Craft Center Returns to UC San Diego Campus

In 2012, the popular UC San Diego Craft Center abruptly closed. Students, staff and faculty, who enjoyed a variety of non-credit classes and programs including ceramics and glass blowing to photography and weaving, were shocked and saddened. But the uproar from neighbors, who for decades also enjoyed the center that connected the campus and community, was surprising.

“For 40 years, the craft center was a nexus for off-campus community, staff and students to come together in creativity and collaboration,” said Russell King, associate director of strategic initiatives for UC San Diego’s Housing, Dining and Hospitality. “Unfortunately, when a condition analysis of the Crafts Center identified $1.5 million in needed renovation work, the campus didn’t have the budget to rebuild or space to move the facility, so it had to close.”

Fast forward to 2018 and the long-awaited announcement that a re-envisioned Craft Center will be part of the new North Torrey Pines Living and Learning Neighborhood. King, whose introduction to the Craft Center years ago was in a neon sign making class, said passionate campus and community advocates played a key role in making the vision for a new center into reality.

“When the original craft center closed, a committee of community members, staff and students began meeting to work on ideas to renovate its old building or look for ways to build a new center,” explained King. “The committee was in regular contact with university leaders, but was not able to find a solution. As the campus developed the North Torrey Pines Living and Learning Neighborhood, the Craft Center seemed to be a good fit with the project goals of creating unique ways for people to come together who may not normally have an opportunity to work together.”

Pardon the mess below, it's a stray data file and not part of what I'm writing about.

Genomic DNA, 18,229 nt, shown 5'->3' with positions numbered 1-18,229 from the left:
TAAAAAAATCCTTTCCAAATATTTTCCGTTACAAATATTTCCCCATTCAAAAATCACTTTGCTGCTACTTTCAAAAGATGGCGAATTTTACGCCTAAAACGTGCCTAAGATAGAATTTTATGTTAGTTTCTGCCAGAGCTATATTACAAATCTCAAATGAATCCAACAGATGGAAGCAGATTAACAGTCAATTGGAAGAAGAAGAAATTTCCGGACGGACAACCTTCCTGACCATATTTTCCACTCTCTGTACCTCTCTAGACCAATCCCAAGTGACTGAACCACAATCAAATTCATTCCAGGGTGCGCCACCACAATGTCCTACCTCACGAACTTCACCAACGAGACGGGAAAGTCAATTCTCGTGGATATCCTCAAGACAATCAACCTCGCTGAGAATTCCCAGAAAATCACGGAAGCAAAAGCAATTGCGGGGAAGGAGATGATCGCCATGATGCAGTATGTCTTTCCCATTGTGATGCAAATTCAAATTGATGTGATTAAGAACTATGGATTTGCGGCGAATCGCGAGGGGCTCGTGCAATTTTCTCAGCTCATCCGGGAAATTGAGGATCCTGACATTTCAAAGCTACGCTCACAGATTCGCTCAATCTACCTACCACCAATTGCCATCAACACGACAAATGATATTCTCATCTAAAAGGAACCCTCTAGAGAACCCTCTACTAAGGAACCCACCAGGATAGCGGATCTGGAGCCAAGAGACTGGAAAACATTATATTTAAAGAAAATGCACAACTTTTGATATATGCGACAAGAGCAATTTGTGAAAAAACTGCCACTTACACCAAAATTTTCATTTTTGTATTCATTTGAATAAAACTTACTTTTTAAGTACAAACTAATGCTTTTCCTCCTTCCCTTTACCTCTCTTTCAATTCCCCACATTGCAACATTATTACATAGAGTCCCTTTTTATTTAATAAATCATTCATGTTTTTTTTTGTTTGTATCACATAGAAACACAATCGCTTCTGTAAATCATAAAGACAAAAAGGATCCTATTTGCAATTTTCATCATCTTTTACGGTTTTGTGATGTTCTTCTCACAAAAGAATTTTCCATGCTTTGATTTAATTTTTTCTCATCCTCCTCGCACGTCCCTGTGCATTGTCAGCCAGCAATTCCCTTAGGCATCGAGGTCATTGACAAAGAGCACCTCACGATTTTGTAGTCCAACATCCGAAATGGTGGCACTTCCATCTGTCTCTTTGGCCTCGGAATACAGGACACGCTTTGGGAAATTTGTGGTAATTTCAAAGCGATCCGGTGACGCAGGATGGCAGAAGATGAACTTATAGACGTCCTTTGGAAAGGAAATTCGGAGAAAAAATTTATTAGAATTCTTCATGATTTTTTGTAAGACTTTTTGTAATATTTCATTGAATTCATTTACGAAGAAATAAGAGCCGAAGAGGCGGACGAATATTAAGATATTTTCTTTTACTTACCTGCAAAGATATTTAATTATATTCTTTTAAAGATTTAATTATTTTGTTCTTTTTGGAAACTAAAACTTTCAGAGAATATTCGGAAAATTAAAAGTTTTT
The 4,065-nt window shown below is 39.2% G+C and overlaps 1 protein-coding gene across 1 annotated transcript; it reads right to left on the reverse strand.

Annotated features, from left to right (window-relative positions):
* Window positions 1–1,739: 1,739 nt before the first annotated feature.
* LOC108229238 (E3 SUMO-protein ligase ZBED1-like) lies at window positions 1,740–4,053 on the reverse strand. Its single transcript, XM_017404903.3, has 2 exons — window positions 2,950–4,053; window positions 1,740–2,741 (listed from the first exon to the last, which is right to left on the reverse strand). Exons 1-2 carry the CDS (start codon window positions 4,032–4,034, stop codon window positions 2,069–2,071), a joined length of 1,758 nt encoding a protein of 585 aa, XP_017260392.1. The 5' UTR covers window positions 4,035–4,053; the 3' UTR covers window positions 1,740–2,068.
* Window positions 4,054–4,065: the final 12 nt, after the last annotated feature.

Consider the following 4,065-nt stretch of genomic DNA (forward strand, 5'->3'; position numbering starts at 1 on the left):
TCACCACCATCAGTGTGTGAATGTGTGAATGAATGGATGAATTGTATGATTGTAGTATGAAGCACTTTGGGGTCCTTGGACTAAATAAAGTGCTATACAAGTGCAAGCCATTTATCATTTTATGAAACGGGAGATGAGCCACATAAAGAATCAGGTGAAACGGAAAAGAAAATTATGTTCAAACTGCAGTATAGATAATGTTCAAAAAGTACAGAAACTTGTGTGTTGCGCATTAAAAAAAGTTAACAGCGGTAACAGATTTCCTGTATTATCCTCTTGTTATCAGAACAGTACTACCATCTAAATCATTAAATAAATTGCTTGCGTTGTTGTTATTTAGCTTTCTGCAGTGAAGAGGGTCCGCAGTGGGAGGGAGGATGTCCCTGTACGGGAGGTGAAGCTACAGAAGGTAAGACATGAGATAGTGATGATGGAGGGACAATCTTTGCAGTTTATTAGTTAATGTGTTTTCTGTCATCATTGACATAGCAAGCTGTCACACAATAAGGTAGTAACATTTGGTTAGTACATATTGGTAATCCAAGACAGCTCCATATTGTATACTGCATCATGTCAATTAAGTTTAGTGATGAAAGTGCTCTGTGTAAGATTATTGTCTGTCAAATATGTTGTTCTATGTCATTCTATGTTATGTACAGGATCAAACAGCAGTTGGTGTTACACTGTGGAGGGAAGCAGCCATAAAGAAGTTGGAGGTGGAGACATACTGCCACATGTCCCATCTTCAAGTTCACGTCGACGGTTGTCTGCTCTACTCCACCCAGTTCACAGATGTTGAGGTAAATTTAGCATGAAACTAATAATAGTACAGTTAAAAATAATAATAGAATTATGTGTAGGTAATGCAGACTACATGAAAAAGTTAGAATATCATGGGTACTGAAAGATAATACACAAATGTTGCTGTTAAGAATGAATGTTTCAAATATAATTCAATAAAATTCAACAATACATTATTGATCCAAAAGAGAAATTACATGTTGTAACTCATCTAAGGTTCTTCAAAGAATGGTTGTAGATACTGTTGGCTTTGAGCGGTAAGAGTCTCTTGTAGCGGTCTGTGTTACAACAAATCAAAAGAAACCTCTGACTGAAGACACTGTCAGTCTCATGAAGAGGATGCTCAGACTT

The group convened frequently to help identify options and opportunities for a new space. The new 11,000-square-foot facility will be located directly above the neighborhood’s main dining hall. The location offers the opportunity to integrate the Craft Center into a dynamically mixed-use neighborhood, readily accessible to student residents, easily approached from classes or events, and footsteps away from dining and entertainment. Direct access to parking and the nearby trolley stop will connect this space to community neighbors.

The design enables the inclusion of favorite classes from the past, such as ceramics, while welcoming new programs, such as surfboard shaping. To supplement a core course catalog, the space has the architectural flexibility to accommodate activities blending programs from the past with new interests.

Inside the Craft Center will be a mix of classrooms, dedicated studios and facilities with specialized light-industrial equipment such as kilns, ovens and printing presses. With architectural features such as glassed-in instructional space, the Craft Center will invite participation. Versatile indoor/outdoor transitions optimize the special year-round advantage of the coastal climate.

King said, “We have worked with a number of craftspeople to understand their workflow process. We have also gone on site visits to a number of studios and craft centers to learn more about their program so we can use their good ideas and lessons learned.” He added that the response from the community about the new Craft Center and its programs has been very positive.

Funding is in place to bring back much of what the Craft Center offered in the past, while philanthropic support is welcomed to make possible the inclusion of additional courses and programs. To learn more, please visit UC San Diego’s Crowdsurf website.

This article was originally featured on UC San Diego News Center.